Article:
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Schematic Table of batteries Parts list
Table of batteries
Parts list

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The Sagmaster
Make Alkaline Batteries sound like Carbon-Zinc
By Scott Dorsey

Recently there has been a real resurgence of popularity in using old-style zinc-carbon batteries in stomp boxes. Zinc-carbon batteries are an older technology than that of the alkaline battery, even an older technology than the manganese dioxide “Heavy Duty” batteries at the dollar store. 

Old batteries sound better

A lot of folks claim older stomp boxes sound better with the old battery designs since they were designed to work with them. The problem is, they are hard to come by, and nowadays they’re only made in a couple of third-world plants. What we’d like to do, then, is to make an alkaline battery act like a zinc-carbon battery, so we could get the same sound while buying batteries at the corner market.

We can think of a battery as being an ideal current source, in series with an internal resistor. That internal resistor sets the maximum amount of current that the battery will produce. The “effective series resistance” in a car battery is very small, while that of a 9V battery is much higher, so the car battery can produce a lot more current.

Make alkaline behave like carbon batteries

Now, what we want to know is the effective series resistance of a carbon 9V battery, and that of an alkaline 9V battery. If we know these things (and we are sure that it’s a pure resistance, not a complex impedance that has both resistance and reactance in it), we can make an alkaline battery behave like a carbon battery.

We can figure this out by first measuring the unloaded voltage of the battery (V), which should be equivalent to the voltage of the ideal voltage source (since with negligible load the series resistance has negligible drop), and then putting a load resistor (R2) across the battery and measuring the loaded voltage (V2).

Check out the accompanying diagram. Ohm’s law tells us that the voltage across any resistor is the product of the resistance and the current going through it. That is, V=IR. So, in this circuit, we know these things:

1. We know the value of R2, since we put it there, we know the value of V2 since we measured it, and we know the value of V, since we measured that too.

2. The current going through each resistor is the same (since they are in series), and thanks to Ohm’s Law, I = V1/R1 = V2/R2.

3. The voltage from the ideal voltage source V is the sum of the voltage across the two resistors (V= V1+V2), so the unknown V1= V–V2.

What we don’t know is the value of R1.

But using (2) and (3) we know V1/R1= V2/R2 and V1=(V–V2), so we can substitute and get (V–V2)/R1 =V2/R2. With a little division, R1=R2(V-V2)/V2.

So, we can measure a few batteries, both new and old, with a 15 ohm and a 100 ohm load, then work out the derived value of R1.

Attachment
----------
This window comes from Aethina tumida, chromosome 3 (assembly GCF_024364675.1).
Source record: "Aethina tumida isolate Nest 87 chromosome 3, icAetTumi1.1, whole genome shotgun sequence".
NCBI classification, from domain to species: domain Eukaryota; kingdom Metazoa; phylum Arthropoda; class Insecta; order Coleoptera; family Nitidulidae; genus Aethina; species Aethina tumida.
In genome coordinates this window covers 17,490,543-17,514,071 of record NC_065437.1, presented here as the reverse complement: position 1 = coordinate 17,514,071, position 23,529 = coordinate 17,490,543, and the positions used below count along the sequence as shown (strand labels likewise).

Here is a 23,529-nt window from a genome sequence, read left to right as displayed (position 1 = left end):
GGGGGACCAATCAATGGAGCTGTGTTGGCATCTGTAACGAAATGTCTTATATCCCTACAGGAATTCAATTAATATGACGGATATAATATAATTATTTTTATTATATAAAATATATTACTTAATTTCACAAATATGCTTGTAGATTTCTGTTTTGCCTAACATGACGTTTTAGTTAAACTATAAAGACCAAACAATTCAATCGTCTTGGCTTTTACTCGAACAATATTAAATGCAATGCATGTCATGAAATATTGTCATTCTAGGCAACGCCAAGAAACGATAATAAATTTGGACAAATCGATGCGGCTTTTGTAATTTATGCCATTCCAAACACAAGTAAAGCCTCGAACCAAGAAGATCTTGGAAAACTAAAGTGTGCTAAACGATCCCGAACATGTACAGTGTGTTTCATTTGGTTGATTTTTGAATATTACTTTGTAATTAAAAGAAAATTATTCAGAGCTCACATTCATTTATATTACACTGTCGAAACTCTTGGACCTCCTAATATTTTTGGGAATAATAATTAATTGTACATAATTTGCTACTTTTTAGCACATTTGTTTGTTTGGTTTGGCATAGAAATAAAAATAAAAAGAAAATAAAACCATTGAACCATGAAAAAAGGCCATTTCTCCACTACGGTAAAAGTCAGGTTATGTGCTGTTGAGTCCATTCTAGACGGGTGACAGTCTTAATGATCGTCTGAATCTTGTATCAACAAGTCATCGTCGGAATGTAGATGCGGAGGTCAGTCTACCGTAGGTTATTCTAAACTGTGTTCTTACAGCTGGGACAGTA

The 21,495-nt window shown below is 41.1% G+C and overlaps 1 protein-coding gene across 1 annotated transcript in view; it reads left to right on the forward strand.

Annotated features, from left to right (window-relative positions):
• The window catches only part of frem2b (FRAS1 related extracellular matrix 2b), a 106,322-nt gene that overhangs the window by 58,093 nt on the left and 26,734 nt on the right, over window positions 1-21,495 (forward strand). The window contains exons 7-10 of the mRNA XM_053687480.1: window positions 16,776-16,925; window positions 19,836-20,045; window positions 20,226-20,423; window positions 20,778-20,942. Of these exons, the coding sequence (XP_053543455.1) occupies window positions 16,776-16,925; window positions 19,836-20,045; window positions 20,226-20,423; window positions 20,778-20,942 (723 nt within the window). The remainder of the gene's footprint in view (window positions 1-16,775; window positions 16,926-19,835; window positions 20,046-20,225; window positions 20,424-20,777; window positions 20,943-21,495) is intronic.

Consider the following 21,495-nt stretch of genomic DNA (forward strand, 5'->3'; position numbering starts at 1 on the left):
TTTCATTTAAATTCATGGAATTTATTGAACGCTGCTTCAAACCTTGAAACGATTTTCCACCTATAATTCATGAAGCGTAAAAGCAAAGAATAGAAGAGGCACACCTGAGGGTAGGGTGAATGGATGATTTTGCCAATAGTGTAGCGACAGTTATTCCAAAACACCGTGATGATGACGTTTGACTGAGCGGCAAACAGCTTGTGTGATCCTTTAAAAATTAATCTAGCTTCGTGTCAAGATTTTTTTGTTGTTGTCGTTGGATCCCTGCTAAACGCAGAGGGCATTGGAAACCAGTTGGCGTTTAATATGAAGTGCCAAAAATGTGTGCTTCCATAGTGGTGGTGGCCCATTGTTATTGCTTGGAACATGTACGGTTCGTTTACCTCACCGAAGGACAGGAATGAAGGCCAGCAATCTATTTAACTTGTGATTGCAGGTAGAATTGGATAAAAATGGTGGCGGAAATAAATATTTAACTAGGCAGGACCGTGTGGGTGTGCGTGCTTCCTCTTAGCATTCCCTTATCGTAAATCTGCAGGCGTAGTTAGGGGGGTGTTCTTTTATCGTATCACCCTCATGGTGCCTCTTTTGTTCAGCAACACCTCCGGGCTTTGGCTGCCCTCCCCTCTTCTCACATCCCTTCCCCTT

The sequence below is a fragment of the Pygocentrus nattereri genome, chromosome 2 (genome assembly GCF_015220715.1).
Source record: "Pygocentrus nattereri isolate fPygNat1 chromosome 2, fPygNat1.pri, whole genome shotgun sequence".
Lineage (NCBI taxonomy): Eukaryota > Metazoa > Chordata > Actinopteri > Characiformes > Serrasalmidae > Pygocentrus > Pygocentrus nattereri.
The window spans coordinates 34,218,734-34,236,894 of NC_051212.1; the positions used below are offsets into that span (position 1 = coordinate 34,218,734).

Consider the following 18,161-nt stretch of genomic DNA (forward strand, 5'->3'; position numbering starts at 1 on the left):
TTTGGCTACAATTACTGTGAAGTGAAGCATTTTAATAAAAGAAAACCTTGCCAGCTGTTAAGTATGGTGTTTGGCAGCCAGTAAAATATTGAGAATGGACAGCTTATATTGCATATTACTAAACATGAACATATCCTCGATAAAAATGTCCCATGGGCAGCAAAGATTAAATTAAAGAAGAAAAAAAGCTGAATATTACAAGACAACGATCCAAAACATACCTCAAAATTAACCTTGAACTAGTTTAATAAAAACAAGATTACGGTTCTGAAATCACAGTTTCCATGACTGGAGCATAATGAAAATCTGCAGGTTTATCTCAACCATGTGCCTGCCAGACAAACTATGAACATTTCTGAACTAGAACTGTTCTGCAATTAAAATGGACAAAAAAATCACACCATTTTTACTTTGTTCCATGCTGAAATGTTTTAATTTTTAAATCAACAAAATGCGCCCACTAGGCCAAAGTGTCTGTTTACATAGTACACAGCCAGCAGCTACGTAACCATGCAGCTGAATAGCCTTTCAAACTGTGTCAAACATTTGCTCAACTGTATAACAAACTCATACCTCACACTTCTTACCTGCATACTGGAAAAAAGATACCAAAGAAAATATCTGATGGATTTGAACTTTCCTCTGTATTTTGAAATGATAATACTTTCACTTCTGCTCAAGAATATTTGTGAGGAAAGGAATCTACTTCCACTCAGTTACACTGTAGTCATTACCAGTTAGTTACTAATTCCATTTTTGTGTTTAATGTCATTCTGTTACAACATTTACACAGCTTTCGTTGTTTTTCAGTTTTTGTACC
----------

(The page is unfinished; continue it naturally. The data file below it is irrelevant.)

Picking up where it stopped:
Note that if a battery is producing a nominal 9V, a 15 ohm load draws 600 mA and a 100 ohm load draws 90 mA. I figure these are reasonable extremes, with most typical older pedals drawing near the low end of that.

No panic

The first thing that you’ll notice here is that the series resistance is not constant with load. This is because it is, in fact, not a simple resistance—there’s reactance in there too. But there’s no need to panic; for what we’re doing, it’s close enough that we can make some ballpark estimates, especially if we know how much current a device takes.

Looking at the chart, we can see that the series resistance of the sample carbon-zinc battery is around 20 ohms higher than the alkaline battery with a small load, and around 14 ohms higher with a greater load.

This means that if we add a 20 ohm resistor in series with an alkaline battery, we can get approximately the same behaviour that we got with a carbon-zinc battery. And that’s what we’ll do right now, making an adaptor with two 9V battery connector “snaps” and one resistor. (Editor Metlay nicknamed it the “Sagmaster” for the voltage sag it causes. Why not?) We’ll make two of them, one with a 10 ohm resistor and one with a 22 ohm resistor. See the parts list.

Start wiring

Wire the black wire from one snap to the red wire of the other. Put an inch of the smallest heatshrink tubing on the wire before soldering it, then put the heatshrink over the joint and use the side of the heating element on the soldering iron (which is less hot than the tip) to shrink it tightly over the wire without melting it or the wire’s insulation.

Clip the leads on one 10 ohm resistor down to about a quarter inch on each side. Get an inch of heatshrink tubing that is large enough to fit over the resistor, put it over the wire, and solder the red wire from one clip to one side of the resistor and the black wire from the other clip to the other side of the resistor. Slide the heatshrink over the resistor and shrink it down.

Now, do the same thing with two more of the clips and a 22 ohm resistor. Mark the two adaptors with a paint pen or a white marker, so you know which is the 10 ohm one and which is the 22 ohm one. (See the photo for the two I made.) Then try them.

They change the sounds of distortion pedals and wah-wah pedals noticeably. Other pedals? I don’t know, but it’s worth it to experiment on a variety of effects and see what you get. It’s another set of tones to have in your bag of tricks, for not very much money.

Scott Dorsey is a recording engineer and pro audio electronics enthusiast living in Virginia. He tends to sag when his batteries run down... but who doesn’t? He can be contacted via

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